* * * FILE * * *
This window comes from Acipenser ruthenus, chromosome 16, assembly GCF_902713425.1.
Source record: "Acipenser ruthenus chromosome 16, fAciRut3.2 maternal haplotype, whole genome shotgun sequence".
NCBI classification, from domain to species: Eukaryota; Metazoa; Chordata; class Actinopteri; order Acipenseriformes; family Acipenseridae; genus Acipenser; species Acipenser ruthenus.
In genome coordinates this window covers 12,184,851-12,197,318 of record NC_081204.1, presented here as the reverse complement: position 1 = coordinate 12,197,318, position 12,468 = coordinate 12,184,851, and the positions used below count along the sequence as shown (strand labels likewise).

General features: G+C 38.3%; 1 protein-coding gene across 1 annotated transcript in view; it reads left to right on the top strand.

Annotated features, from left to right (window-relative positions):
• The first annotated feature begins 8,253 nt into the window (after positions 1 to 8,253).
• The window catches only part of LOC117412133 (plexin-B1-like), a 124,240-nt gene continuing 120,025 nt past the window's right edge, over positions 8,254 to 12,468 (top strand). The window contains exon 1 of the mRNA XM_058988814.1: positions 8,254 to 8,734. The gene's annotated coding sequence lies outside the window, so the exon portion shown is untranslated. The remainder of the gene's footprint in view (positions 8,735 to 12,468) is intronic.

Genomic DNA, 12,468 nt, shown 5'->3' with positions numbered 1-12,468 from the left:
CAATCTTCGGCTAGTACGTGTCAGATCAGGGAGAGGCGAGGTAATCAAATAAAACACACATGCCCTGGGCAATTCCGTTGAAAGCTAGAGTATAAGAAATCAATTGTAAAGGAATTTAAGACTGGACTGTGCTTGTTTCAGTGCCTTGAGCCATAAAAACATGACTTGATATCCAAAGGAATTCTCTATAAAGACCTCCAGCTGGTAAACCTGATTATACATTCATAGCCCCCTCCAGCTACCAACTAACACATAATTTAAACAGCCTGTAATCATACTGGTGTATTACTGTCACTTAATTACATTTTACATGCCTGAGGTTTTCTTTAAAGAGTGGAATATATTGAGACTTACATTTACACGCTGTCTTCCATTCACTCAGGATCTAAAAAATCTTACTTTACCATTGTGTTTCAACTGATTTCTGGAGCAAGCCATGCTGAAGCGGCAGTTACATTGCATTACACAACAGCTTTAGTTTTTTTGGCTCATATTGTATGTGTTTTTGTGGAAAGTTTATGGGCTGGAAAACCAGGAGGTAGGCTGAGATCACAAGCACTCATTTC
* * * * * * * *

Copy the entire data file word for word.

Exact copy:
This window comes from Acipenser ruthenus, chromosome 16, assembly GCF_902713425.1.
Source record: "Acipenser ruthenus chromosome 16, fAciRut3.2 maternal haplotype, whole genome shotgun sequence".
NCBI classification, from domain to species: Eukaryota; Metazoa; Chordata; class Actinopteri; order Acipenseriformes; family Acipenseridae; genus Acipenser; species Acipenser ruthenus.
In genome coordinates this window covers 12,184,851-12,197,318 of record NC_081204.1, presented here as the reverse complement: position 1 = coordinate 12,197,318, position 12,468 = coordinate 12,184,851, and the positions used below count along the sequence as shown (strand labels likewise).

General features: G+C 38.3%; 1 protein-coding gene across 1 annotated transcript in view; it reads left to right on the top strand.

Annotated features, from left to right (window-relative positions):
• The first annotated feature begins 8,253 nt into the window (after positions 1 to 8,253).
• The window catches only part of LOC117412133 (plexin-B1-like), a 124,240-nt gene continuing 120,025 nt past the window's right edge, over positions 8,254 to 12,468 (top strand). The window contains exon 1 of the mRNA XM_058988814.1: positions 8,254 to 8,734. The gene's annotated coding sequence lies outside the window, so the exon portion shown is untranslated. The remainder of the gene's footprint in view (positions 8,735 to 12,468) is intronic.

Genomic DNA, 12,468 nt, shown 5'->3' with positions numbered 1-12,468 from the left:
CAATCTTCGGCTAGTACGTGTCAGATCAGGGAGAGGCGAGGTAATCAAATAAAACACACATGCCCTGGGCAATTCCGTTGAAAGCTAGAGTATAAGAAATCAATTGTAAAGGAATTTAAGACTGGACTGTGCTTGTTTCAGTGCCTTGAGCCATAAAAACATGACTTGATATCCAAAGGAATTCTCTATAAAGACCTCCAGCTGGTAAACCTGATTATACATTCATAGCCCCCTCCAGCTACCAACTAACACATAATTTAAACAGCCTGTAATCATACTGGTGTATTACTGTCACTTAATTACATTTTACATGCCTGAGGTTTTCTTTAAAGAGTGGAATATATTGAGACTTACATTTACACGCTGTCTTCCATTCACTCAGGATCTAAAAAATCTTACTTTACCATTGTGTTTCAACTGATTTCTGGAGCAAGCCATGCTGAAGCGGCAGTTACATTGCATTACACAACAGCTTTAGTTTTTTTGGCTCATATTGTATGTGTTTTTGTGGAAAGTTTATGGGCTGGAAAACCAGGAGGTAGGCTGAGATCACAAGCACTCATTTC